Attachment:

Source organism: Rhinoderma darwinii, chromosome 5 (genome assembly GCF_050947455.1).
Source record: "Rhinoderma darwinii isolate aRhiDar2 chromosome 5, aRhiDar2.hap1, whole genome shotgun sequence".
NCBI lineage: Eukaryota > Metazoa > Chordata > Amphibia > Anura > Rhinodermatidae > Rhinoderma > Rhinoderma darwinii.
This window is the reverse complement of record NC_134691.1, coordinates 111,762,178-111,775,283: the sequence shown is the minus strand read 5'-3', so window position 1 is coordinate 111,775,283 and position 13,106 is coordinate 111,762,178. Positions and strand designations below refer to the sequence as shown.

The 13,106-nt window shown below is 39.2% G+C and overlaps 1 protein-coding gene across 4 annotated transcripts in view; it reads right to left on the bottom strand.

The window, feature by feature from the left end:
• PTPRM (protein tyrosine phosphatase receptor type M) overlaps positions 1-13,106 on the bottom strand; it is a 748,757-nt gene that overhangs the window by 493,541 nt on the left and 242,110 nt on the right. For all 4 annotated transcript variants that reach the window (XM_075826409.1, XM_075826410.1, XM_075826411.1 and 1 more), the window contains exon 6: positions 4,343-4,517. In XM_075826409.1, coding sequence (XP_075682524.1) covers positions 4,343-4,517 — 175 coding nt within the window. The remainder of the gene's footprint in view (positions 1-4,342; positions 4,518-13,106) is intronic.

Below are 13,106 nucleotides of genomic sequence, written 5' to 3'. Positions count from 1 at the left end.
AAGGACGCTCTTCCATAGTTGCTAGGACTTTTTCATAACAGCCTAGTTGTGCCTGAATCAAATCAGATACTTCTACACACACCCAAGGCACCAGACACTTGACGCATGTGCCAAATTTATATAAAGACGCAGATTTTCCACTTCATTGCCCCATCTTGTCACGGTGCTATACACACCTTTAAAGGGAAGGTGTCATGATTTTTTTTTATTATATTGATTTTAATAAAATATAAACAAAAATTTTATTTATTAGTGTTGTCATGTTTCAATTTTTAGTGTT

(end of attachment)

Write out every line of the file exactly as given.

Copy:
Source organism: Rhinoderma darwinii, chromosome 5 (genome assembly GCF_050947455.1).
Source record: "Rhinoderma darwinii isolate aRhiDar2 chromosome 5, aRhiDar2.hap1, whole genome shotgun sequence".
NCBI lineage: Eukaryota > Metazoa > Chordata > Amphibia > Anura > Rhinodermatidae > Rhinoderma > Rhinoderma darwinii.
This window is the reverse complement of record NC_134691.1, coordinates 111,762,178-111,775,283: the sequence shown is the minus strand read 5'-3', so window position 1 is coordinate 111,775,283 and position 13,106 is coordinate 111,762,178. Positions and strand designations below refer to the sequence as shown.

The 13,106-nt window shown below is 39.2% G+C and overlaps 1 protein-coding gene across 4 annotated transcripts in view; it reads right to left on the bottom strand.

The window, feature by feature from the left end:
• PTPRM (protein tyrosine phosphatase receptor type M) overlaps positions 1-13,106 on the bottom strand; it is a 748,757-nt gene that overhangs the window by 493,541 nt on the left and 242,110 nt on the right. For all 4 annotated transcript variants that reach the window (XM_075826409.1, XM_075826410.1, XM_075826411.1 and 1 more), the window contains exon 6: positions 4,343-4,517. In XM_075826409.1, coding sequence (XP_075682524.1) covers positions 4,343-4,517 — 175 coding nt within the window. The remainder of the gene's footprint in view (positions 1-4,342; positions 4,518-13,106) is intronic.

Below are 13,106 nucleotides of genomic sequence, written 5' to 3'. Positions count from 1 at the left end.
AAGGACGCTCTTCCATAGTTGCTAGGACTTTTTCATAACAGCCTAGTTGTGCCTGAATCAAATCAGATACTTCTACACACACCCAAGGCACCAGACACTTGACGCATGTGCCAAATTTATATAAAGACGCAGATTTTCCACTTCATTGCCCCATCTTGTCACGGTGCTATACACACCTTTAAAGGGAAGGTGTCATGATTTTTTTTTATTATATTGATTTTAATAAAATATAAACAAAAATTTTATTTATTAGTGTTGTCATGTTTCAATTTTTAGTGTT